Despite extensive molecular characterization, human glioblastoma remains a fatal disease with survival rates measured in months. Little improvement is seen with standard surgery, radiotherapy and chemotherapy. Clinical progress is hampered by the inability to detect and target glioblastoma disease reservoirs based on a diffuse invasive pattern and the presence of molecular and phenotypic heterogeneity.
The goal of this study was to target the invasive and stem-like glioblastoma cells that evade first-line treatments using agents capable of delivering imaging enhancers or biotherapeutic cargo. To accomplish this, a combinatorial phage display library was biopanned against glioblastoma cell model systems that accurately recapitulate the intra- and inter-tumor heterogeneity and infiltrative nature of the disease. Candidate peptides were screened for specificity and ability to target glioblastoma cells in vivo. Cargo-conjugated peptides delivered contrast-enhancing agents to highly infiltrative tumor populations in intracranial xenograft models without the obvious need for blood brain barrier disruption. Simultaneous use of five independent targeting peptides provided greater coverage of this complex tumor and selected peptides have the capacity to deliver a therapeutic cargo (oncolytic virus VSVΔM51) to the tumor cells in vivo.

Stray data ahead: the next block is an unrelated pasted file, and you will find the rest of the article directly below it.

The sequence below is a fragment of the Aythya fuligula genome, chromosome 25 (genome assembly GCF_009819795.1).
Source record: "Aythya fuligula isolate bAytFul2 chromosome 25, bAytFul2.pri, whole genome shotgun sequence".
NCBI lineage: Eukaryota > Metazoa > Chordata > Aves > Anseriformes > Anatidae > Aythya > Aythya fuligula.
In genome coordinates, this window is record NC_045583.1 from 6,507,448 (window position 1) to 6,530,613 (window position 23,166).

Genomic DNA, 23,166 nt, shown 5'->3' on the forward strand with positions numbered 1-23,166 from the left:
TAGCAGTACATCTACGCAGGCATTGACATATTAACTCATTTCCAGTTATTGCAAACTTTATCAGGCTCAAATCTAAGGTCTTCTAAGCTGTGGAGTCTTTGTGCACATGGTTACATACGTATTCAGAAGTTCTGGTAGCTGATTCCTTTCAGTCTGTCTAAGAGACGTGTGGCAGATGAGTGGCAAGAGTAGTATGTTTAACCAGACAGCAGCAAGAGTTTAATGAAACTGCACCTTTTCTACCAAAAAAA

Herein, we have identified a series of peptides with utility as an innovative platform to assist in targeting glioblastoma for the purpose of diagnostic or prognostic imaging, image-guided surgery, and/or improved delivery of therapeutic agents to glioblastoma cells implicated in disease relapse.
a Arnie Charbonneau Cancer Institute, University of Calgary b Clark H. Smith Brain Tumour Centre, University of Calgary c Calvin, Phoebe & Joan Snyder Institute For Chronic Diseases, University of Calgary d Departments of Oncology, University of Calgary e Physiology and Pharmacology, University of Calgary f Clinical Neurosciences, University of Calgary g Department of Surgery, McMaster Children's Hospital, And McMaster Stem Cell and Cancer Research Institute, McMaster University